Stock buybacks are on a tear, with potential to help prop up a U.S. stock market startled by the Federal Reserve’s policy meeting this past week.
“Buybacks can be a nice underpinning to the market if we do see a pullback in the summer,” said Jack Caffrey, an equity portfolio manager at J.P. Morgan Asset Management, in an interview. “It’s very reasonable to think there will be more activity.”
Companies are resuming share repurchase programs after mostly shutting them down during the COVID-19 crisis last year, according to Howard Silverblatt, senior index analyst with S&P Dow Jones Indices. While buybacks are still dominated by a small group of companies in the S&P 500 index
he said they have broadened out this year amid record earnings in the economic recovery.
Earnings of companies in the S&P 500 index rose to an “easy record” in the first quarter that has put them on pace for almost $1.5 trillion in 2021, according to Silverblatt. That would top the $1.3 trillion of earnings in 2019, the year before COVID devastated the economy.
“Buybacks rise with profitability,” said Caffrey. “Ideally, I would like those buybacks to be coming out of earnings power rather than borrowing.”
S&P Dow Jones Indices estimated in a report this past week that companies in the S&P 500 index did $178.1 billion of buybacks in the first quarter, up 36.5% from the final three months of last year. That’s double the volume seen in the second quarter of 2020, when the COVID-19 pandemic was wreaking havoc in markets, but still trails the level reached in the first three months of that year by 10%, according to the report.
While technology companies have dominated share repurchases, banks are poised to increase them after the Fed announced earlier this year that its temporary restrictions on them would end June 30, said Silverblatt. The Fed had clamped down on buyback activity in 2020, when companies were shoring up cash in the pandemic-induced lockdowns, and began loosening its ban in December.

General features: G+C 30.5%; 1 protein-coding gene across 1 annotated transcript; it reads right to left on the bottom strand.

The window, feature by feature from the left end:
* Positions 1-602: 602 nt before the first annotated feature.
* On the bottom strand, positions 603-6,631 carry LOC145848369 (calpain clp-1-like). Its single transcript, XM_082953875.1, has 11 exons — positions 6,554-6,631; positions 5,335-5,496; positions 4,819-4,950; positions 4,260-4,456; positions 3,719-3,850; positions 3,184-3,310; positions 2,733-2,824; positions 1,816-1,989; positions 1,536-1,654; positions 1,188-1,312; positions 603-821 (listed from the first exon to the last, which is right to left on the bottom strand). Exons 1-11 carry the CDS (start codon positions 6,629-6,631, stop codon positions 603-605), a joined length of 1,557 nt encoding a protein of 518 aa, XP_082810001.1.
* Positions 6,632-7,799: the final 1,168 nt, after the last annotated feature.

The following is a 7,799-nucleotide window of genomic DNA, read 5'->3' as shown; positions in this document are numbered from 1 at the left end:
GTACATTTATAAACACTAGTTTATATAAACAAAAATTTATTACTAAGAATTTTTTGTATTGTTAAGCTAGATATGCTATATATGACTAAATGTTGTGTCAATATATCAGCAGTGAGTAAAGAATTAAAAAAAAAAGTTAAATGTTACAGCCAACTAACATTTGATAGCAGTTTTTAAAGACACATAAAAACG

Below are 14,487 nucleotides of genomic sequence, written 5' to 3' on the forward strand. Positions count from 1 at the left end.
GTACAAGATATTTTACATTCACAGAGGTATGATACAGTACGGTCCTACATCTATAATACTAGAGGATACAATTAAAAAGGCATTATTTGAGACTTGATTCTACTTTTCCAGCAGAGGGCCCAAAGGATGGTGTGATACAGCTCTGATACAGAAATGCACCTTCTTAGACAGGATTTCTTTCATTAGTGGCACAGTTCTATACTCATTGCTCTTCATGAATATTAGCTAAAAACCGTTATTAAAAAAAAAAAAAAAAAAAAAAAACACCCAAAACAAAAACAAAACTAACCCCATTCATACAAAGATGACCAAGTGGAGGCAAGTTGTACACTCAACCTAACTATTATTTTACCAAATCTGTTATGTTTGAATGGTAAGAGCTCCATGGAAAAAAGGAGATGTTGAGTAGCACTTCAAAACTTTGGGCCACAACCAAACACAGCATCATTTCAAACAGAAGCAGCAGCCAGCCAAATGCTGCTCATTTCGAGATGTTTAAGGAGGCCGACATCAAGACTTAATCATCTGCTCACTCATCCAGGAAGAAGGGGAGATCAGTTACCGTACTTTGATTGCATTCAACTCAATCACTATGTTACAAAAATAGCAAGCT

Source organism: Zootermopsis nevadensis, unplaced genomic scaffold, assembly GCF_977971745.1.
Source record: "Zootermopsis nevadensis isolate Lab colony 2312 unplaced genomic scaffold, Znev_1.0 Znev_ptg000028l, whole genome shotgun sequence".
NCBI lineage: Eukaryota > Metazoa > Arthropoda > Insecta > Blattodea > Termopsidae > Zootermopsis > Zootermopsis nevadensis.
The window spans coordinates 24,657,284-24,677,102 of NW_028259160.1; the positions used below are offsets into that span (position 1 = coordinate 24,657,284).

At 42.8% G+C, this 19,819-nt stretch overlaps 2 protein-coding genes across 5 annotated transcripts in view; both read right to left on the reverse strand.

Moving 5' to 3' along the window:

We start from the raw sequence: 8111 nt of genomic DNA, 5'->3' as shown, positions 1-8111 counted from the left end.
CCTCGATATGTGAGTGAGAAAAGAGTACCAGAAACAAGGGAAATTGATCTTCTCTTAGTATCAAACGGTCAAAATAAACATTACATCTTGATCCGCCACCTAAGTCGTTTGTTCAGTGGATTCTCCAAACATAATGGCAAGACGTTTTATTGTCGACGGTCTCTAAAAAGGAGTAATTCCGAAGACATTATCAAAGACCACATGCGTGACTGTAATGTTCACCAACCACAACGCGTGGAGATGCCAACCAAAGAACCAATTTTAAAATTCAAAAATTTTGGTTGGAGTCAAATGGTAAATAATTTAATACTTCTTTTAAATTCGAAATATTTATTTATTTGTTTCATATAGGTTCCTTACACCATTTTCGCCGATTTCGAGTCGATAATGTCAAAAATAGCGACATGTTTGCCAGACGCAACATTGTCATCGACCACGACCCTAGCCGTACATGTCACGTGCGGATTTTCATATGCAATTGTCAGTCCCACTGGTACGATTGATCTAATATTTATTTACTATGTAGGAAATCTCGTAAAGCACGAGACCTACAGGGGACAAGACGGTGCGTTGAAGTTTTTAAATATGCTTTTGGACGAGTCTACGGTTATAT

Wall Street is already back at it.
The top 20 buybacks by companies in the first quarter included JPMorgan Chase & Co.
Goldman Sachs Group Inc.
Bank of America Corp.
and Morgan Stanley
according to the S&P Dow Jones Indices report. This year, “banks and financials will tend to increase buybacks,” said Marco Pirondini, head of equities for Amundi’s U.S. business, in an interview.
Cash-rich technology giants still standout for the biggest buybacks.
Among companies in the S&P 500 index, Apple Inc.
bought back the largest amount of shares in the first quarter at $18.8 billion, followed by Google parent Alphabet Inc.
at about $11.4 billion and Microsoft Corp.
at $6.9 billion, data from S&P Dow Jones Indices show. Berkshire Hathaway Inc.
had the fourth largest volume of buybacks at $6.6 billion, followed by Facebook Inc.
at $5 billion.
But the pool of companies returning to the buyback market is expanding, says Silverblatt.
Consider that the top 20 buybacks among companies in the S&P 500 dropped to about 53% of the total in the first quarter, from 66% in the previous three months, according to S&P Dow Jones Indices. That’s still higher than the historical average of 44.5% before COVID, said Silverblatt.